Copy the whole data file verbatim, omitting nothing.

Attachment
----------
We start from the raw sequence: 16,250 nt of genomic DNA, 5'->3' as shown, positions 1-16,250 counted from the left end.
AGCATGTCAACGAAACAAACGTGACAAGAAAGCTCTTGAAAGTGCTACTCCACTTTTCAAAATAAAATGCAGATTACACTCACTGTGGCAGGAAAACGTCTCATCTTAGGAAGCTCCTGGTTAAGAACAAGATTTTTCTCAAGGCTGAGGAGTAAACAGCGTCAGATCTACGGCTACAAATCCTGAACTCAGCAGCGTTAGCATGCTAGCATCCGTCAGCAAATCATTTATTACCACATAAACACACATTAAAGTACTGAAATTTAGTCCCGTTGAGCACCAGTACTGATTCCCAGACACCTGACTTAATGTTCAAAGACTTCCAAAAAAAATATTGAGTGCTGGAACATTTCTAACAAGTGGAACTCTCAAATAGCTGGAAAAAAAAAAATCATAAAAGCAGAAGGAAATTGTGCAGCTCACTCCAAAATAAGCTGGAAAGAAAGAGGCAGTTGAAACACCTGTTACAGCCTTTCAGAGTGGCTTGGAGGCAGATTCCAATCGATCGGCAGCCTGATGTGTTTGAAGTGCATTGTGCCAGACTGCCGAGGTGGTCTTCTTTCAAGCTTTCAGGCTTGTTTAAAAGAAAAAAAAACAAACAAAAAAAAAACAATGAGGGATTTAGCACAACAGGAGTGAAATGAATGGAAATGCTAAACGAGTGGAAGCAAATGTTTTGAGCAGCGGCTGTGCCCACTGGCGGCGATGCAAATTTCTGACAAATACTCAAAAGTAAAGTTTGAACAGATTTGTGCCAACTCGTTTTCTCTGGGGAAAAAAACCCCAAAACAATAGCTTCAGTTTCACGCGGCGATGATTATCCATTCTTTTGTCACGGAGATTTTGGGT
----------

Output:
We start from the raw sequence: 16,250 nt of genomic DNA, 5'->3' as shown, positions 1-16,250 counted from the left end.
AGCATGTCAACGAAACAAACGTGACAAGAAAGCTCTTGAAAGTGCTACTCCACTTTTCAAAATAAAATGCAGATTACACTCACTGTGGCAGGAAAACGTCTCATCTTAGGAAGCTCCTGGTTAAGAACAAGATTTTTCTCAAGGCTGAGGAGTAAACAGCGTCAGATCTACGGCTACAAATCCTGAACTCAGCAGCGTTAGCATGCTAGCATCCGTCAGCAAATCATTTATTACCACATAAACACACATTAAAGTACTGAAATTTAGTCCCGTTGAGCACCAGTACTGATTCCCAGACACCTGACTTAATGTTCAAAGACTTCCAAAAAAAATATTGAGTGCTGGAACATTTCTAACAAGTGGAACTCTCAAATAGCTGGAAAAAAAAAAATCATAAAAGCAGAAGGAAATTGTGCAGCTCACTCCAAAATAAGCTGGAAAGAAAGAGGCAGTTGAAACACCTGTTACAGCCTTTCAGAGTGGCTTGGAGGCAGATTCCAATCGATCGGCAGCCTGATGTGTTTGAAGTGCATTGTGCCAGACTGCCGAGGTGGTCTTCTTTCAAGCTTTCAGGCTTGTTTAAAAGAAAAAAAAACAAACAAAAAAAAAACAATGAGGGATTTAGCACAACAGGAGTGAAATGAATGGAAATGCTAAACGAGTGGAAGCAAATGTTTTGAGCAGCGGCTGTGCCCACTGGCGGCGATGCAAATTTCTGACAAATACTCAAAAGTAAAGTTTGAACAGATTTGTGCCAACTCGTTTTCTCTGGGGAAAAAAACCCCAAAACAATAGCTTCAGTTTCACGCGGCGATGATTATCCATTCTTTTGTCACGGAGATTTTGGGT